In James Boswell’s travelogue, Boswell In Holland 1763-64, the author writes: “The Scottish language is being lost every day, and in a short time will become quite unintelligible. To me, who have the true patriotic soul of an old Scotsman, that would seem a pity.” With those words, along with the encouragement of his good friend, Samuel Johnson, Boswell set out to collect a list of terms specific to the Scottish language – the first Scots dictionary. Thirty-nine pages and eight hundred Scots words and phrases were compiled before the author abandoned the work altogether.
Boswell is probably best known for the biography, The Life of Samuel Johnson, an account of Johnson’s travels around Scotland throughout the 1770’s. Find out why you should thank Mr. Johnson for making dictionaries easier to use, here.
Over Two-hundred and forty years later, Dr. Susan Rennie, a lexicographer and leading expert in the Scots language, has discovered Boswell’s draft, in his own handwriting, buried deep within the stacks at the University of Oxford’s Bodleian Library; its pages draped in 18th century Scots jargon. Literary scholars, brace yourselves!
John Jamieson’s An Etymological Dictionary of the Scottish Language Vol I: To Which Is Prefixed A Dissertation On the Origin Of the Scottish Language, published in the early 1800’s, followed later by revised editions, is a collection of words interpreted by Ancient and Modern Scottish writers. It is important to note Jamieson’s efforts because it is within a collection of his papers, purchased by the Bodleian Library in 1927, that Boswell’s manuscript surfaced. Boswell’s writings, bequeathed to his son, sold at auction in 1825. Whether or not Jamieson purchased the writings as part of his research is unknown.
The term Scots dates from the mid-14th century – a contraction from Scottis, the northern variant of the word Scottish. Sometimes referred to as Doric, or Teri dialect (depending on the specific Scottish region), Scots is a Germanic language primarily spoken in non-Scottish Gaelic areas of Scotland such as the Lowlands and parts of Ulster.
The Early Scots language began to take shape around the thirteenth century via the Old Norse language – a North Germanic language spoken by the Scandinavian-influenced Middle English speakers from the North and Midlands of England. The Scots language continued to evolve due in large part to the influence of the Romance and Gaelic languages. Throughout the late 13th and early 14th centuries, the Early Scots dialect became the “prestige language” throughout most of eastern Scotland. By the early 1700’s, the Scots language became an independent “sister language” to the Modern English language.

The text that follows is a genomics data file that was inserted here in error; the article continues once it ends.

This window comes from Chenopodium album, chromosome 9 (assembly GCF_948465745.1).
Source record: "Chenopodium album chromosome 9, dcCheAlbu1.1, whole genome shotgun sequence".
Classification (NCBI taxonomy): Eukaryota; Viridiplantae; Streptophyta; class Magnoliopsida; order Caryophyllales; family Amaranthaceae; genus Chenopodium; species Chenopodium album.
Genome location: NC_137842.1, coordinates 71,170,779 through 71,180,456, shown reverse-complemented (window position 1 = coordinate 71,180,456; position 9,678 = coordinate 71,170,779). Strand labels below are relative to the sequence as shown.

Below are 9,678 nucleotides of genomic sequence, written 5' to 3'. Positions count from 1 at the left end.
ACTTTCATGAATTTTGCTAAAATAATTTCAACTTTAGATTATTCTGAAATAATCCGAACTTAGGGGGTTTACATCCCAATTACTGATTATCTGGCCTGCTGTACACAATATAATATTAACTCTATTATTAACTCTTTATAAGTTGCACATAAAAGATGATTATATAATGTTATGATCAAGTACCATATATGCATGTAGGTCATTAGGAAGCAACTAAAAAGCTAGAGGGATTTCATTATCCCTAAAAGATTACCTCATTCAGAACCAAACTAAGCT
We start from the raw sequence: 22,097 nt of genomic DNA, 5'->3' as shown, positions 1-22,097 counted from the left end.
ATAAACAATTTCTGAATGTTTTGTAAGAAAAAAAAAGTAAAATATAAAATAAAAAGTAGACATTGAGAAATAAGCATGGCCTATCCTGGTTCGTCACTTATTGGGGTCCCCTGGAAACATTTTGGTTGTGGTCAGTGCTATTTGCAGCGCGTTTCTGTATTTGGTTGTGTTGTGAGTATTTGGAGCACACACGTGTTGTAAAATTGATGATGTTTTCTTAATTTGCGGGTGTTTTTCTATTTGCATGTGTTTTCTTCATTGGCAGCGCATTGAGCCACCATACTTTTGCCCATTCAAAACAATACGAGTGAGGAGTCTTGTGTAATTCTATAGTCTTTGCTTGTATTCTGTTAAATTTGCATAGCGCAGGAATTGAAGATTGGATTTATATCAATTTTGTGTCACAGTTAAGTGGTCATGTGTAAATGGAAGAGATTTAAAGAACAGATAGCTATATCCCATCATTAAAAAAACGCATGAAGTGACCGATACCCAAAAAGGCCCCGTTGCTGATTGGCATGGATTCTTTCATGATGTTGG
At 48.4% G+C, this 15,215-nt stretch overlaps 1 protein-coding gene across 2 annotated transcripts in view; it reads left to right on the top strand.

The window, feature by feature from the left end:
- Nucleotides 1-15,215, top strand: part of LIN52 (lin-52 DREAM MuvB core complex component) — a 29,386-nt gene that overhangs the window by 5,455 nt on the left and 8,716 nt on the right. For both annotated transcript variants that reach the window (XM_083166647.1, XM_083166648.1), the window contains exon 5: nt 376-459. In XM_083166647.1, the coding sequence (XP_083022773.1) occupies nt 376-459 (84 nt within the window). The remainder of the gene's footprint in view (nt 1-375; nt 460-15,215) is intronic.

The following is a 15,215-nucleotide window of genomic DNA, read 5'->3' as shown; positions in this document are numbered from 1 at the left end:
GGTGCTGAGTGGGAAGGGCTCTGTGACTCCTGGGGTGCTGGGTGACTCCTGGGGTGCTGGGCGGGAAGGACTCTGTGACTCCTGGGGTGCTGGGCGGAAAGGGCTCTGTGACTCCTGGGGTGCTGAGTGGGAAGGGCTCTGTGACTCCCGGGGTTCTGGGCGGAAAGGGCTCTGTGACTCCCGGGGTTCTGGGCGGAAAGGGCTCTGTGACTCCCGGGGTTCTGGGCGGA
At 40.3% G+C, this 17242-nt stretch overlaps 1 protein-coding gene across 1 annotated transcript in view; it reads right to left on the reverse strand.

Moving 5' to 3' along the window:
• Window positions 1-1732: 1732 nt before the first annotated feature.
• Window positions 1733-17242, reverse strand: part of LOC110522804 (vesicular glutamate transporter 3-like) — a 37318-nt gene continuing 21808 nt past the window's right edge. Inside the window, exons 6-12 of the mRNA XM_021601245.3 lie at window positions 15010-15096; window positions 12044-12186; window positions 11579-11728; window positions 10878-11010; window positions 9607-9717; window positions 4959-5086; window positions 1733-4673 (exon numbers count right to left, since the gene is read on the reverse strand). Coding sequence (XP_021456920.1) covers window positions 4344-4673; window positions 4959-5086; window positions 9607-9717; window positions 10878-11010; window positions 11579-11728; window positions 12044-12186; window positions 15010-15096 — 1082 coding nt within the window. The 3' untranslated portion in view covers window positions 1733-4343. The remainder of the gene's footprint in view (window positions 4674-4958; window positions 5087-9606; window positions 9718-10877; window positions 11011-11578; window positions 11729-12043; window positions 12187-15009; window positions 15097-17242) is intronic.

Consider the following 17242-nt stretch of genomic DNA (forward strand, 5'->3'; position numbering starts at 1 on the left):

As William Zachs, a collector and scholar of Scottish Enlightenment and a Boswell specialist said, “Boswell wanted to do for the Scots language what Johnson has done for the English language.” Much to the delight of linguists and literary scholars, Dr. Rennie is currently transcribing Jamieson’s manuscript – mostly written in French.
yeah 1st to comment cool article
this is amazing! i never knew that! im going to go to work and tell everybody thier about this.
so old draft…i wonder how Dr. Susan Rennie found it.. it was not indicated in the article…
it is to old that no one knows about it
In the interests of accuracy: Boswell’s great LIFE OF SAMUEL JOHNSON is, in fact, a life of Samuel Johnson. Boswell also published JOURNAL OF A TOUR TO THE HEBRIDES WITH SAMUEL JOHNSON, LL.D. And, indeed, Johnson himself published an account of their travels together as JOURNEY TO THE WESTERN ISLANDS OF SCOTLAND.
What is the secret behind such great knowledge of those great fathers of old,for whom ,by God special mercy and grace, this present generation is enjoying some maximum comfort in research and education is my humble comment.
When Supreme Court judges decide issues based on the American Constitution completed in 1787, shouldn’t they refer to a dictionary of that early time period—to be able to define what meaning way back then—those early legislators really had in mind— and were attempting to convey to us now?
I got a little lost in the beginning of the article, why would a scottish person be writing about samuel Adams. Well, this is the first time my comment has been at the top of the list!
such a cool article
Oui! What dey said.
To Tylore: I am trying not to sound pedantic or sententious when I write this, but for the sake of clarity, Samuel Adams and Samuel Johnson are two different people. Best wishes.
This was so interesting. Thank you.
i agree that is awesome
one more good thing about the Scottish
Very nice article… none of it made sense to me.
Of course “gumption” is of Scottish origin–what other people display this attribute best?
Very cool article… it is curious, to me, that no parallel is drawn to the poetry and folklore collecting done in Scotland near about the same time, by Robert Burns. Not to diminish the subject, but to elevate! Hmmmm…
Still, a very tasty nugget of information, whetting my appetite for more about the dictionary and its discovery.
George and Gracie, Oui?
@ Thomas Lawrence on May 18, 2011 at 11:27 am
sententious = Good word!
I’m wondering how many hidden jewels of the literary or linguistic import are still to be found. I’d love to find one.
Ulster is part of Ireland, not Scotland.